What is (it)? Understanding Song Structure w/Out the Theory (And The #1 Way to Master It Quickly).

Preparing to write lyrics - Understanding lyric structure (song structure)Just what the heck is song structure!? And why do you need to master it?

Deep down you already know the answers to these questions. Yeah you do!

Ranked as one of the TOP pages on Google for the subject, I KNOW no one just suddenly thinks "oh I wonder what song structure is". No, only a chosen few passionate to learn about songwriting are lead here.


This means one thing: You don't want to write songs just to do it…you want to write songs that don't suck; songs that are amazing!

You want to write songs that other people can love; songs they adore that could be "hits" or classics one day.

You dream of becoming a professional songwriter one day...erm...I mean, it's just a hobby you do for fun! (SHH! Your secret's safe with me.)

My point is, you're not here by accident.


You know you need structure. You know that without steps to follow you'll make mistakes. And because a song is an expression of your personal feelings and creativity, you may be a little self-conscious to put yourself out there without making sure you did your best. Trust me, I've been there.

So you're also here to build your confidence as a songwriter.

In this article you'll learn all of the major parts of any song layout. Learn where each section normally goes in today's songs and learn the #1 way to master structure.


How to Channel an Ocean of Creativity

Imagine you suddenly finding yourself floating neck-deep down a river.

The sound of the rushing water is deafening as waves knock you through its narrow choppy channel; trees speeding by as you're tossed about.

There's little you need to do to keep moving forward. There's little you CAN do to stop your momentum. You realize that wherever you're going you're guaranteed to get there very soon.



Before you know it, you're thrust out into an open ocean. There's silence...nothing but the faint sloshing of your body in the water.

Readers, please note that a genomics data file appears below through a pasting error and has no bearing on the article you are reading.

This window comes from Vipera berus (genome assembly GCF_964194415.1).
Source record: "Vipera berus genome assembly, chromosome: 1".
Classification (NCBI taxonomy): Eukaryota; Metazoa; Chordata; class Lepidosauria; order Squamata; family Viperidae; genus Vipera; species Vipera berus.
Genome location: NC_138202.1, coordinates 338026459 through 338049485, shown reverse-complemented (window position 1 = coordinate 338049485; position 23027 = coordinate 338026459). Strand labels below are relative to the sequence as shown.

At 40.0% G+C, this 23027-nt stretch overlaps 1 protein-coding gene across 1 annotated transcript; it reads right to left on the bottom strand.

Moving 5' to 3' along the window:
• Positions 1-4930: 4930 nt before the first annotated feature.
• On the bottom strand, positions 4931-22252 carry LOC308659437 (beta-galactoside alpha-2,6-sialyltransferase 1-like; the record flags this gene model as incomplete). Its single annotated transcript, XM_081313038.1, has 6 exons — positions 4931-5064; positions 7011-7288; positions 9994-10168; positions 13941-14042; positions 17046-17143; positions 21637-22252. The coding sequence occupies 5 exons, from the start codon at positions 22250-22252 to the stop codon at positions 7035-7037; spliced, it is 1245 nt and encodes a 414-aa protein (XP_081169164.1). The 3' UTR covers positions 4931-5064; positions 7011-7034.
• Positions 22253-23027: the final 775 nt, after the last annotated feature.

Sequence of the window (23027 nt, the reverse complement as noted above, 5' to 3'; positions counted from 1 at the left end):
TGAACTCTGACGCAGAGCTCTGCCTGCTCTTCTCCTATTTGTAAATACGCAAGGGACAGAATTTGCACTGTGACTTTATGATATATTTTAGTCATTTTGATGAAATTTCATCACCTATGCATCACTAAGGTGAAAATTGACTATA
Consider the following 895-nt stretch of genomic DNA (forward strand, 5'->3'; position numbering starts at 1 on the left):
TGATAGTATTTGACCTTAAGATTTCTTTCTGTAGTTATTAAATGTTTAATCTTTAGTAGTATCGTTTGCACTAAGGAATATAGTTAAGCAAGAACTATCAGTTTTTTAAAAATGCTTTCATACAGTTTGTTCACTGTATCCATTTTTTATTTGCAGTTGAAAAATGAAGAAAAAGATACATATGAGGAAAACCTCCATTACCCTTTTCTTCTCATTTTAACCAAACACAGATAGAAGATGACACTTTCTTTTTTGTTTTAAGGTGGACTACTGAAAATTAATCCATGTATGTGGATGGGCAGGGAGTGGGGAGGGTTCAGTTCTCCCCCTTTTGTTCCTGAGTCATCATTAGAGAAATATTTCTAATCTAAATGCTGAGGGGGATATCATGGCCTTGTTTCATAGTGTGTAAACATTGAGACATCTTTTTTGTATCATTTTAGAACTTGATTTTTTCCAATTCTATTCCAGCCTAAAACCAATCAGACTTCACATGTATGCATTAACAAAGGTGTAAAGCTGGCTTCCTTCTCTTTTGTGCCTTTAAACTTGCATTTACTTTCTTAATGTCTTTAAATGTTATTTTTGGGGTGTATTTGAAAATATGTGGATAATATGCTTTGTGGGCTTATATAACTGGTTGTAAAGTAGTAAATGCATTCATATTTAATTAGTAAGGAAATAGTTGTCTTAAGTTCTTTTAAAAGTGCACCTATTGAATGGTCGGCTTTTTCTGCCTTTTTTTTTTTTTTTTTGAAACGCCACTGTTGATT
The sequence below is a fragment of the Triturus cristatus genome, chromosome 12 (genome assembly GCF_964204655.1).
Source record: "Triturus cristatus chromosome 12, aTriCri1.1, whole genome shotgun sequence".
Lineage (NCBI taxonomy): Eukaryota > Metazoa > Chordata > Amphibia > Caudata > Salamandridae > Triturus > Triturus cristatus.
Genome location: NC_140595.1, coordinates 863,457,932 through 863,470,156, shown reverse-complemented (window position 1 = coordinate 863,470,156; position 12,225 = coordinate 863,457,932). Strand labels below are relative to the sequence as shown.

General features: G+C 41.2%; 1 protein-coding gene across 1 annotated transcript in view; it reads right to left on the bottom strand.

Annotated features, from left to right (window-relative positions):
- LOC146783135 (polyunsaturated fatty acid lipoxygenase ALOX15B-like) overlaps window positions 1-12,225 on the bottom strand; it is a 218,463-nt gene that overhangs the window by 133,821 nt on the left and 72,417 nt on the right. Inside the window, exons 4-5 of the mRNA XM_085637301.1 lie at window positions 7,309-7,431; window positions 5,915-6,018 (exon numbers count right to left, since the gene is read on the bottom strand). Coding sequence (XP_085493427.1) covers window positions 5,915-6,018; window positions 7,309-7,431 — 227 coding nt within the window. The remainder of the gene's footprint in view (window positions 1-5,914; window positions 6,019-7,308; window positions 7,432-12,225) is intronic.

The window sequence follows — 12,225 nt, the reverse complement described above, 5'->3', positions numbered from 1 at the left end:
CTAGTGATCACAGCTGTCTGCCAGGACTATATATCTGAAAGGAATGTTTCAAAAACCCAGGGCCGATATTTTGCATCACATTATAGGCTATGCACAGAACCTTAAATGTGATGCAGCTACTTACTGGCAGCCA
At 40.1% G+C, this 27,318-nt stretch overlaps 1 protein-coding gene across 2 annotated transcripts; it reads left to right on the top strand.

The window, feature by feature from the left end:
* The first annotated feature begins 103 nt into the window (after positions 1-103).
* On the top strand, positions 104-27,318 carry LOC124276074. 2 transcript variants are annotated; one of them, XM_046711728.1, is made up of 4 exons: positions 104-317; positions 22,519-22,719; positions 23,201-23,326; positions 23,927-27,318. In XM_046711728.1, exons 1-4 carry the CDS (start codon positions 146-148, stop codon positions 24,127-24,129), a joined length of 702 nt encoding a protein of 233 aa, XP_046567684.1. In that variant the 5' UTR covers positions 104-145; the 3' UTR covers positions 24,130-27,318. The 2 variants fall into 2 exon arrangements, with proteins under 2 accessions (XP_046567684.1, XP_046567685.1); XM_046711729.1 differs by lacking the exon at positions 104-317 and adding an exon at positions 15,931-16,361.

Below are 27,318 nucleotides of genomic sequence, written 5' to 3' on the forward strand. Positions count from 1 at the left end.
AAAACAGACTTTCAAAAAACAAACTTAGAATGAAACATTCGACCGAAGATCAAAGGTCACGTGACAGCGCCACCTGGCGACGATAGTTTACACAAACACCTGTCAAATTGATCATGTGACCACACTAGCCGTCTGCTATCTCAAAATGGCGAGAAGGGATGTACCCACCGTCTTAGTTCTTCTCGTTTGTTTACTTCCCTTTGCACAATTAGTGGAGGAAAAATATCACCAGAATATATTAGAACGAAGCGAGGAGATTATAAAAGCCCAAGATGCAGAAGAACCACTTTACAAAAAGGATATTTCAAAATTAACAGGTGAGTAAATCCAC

Your movement slows down to a barely noticeable crawl.

The water no longer seems to have a purpose. It's just there, all around you. Stagnant. All momentum is gone. And while you're completely free to swim anywhere you want...

...There's no path to follow anymore.


Which way do you go? What do you do now?

This illustration reveals the reason why structure is SO IMPORTANT for your songs. Your mind is a vast ocean of ideas; RAW creative power. But if it's not channeled, you won't pick up any momentum and you won't go anywhere.

And when that happens your creativity drowns. Don't let yours drown.


You won't be able to channel it into a hit song, much less a song with any meaning, unless you have structure.

A song's structure is a song's blueprint; the sections arranged in such a way that best expresses the songwriter's creativity and feelings. It's also called song form.


There are eight sections in a song: Intro, Verse, Refrain, Chorus, Hook, Bridge, Break and Outro. Each part (except for Intro & Outro) can be swapped and arranged differently in your song.

You're free to take your song in any direction you want. It's an open ocean.

But each genre has a common structure it follows in today's music that channels a songwriter's creative juices into a rushing river...

...building more and more momentum until...

*SPLASH!!* Success; your great song almost writing itself.

All you have to do is master song structure and your creativity will guide you the rest of the way to make a great song that people will fall in love with. But how do you do that? Well keep reading.

The Granddaddy of them all...

The most common song form all of today's layouts grew from is "ABABCB". But I feel it makes more sense to see the pattern this way:

Chorus (or Refrain)
Chorus (or Refrain)
Chorus (or Refrain)

Did you catch it? I just shared the #1 way to master song structure! But if you missed it don't worry, I'll explain.

Most of today's song structures are "grandkids" of this layout, with different lengths, tempos and time signatures spread across sections of the track.

They're structured based on music genre and/or on the special feeling you want to share with your audience. Click the examples below to see what I mean.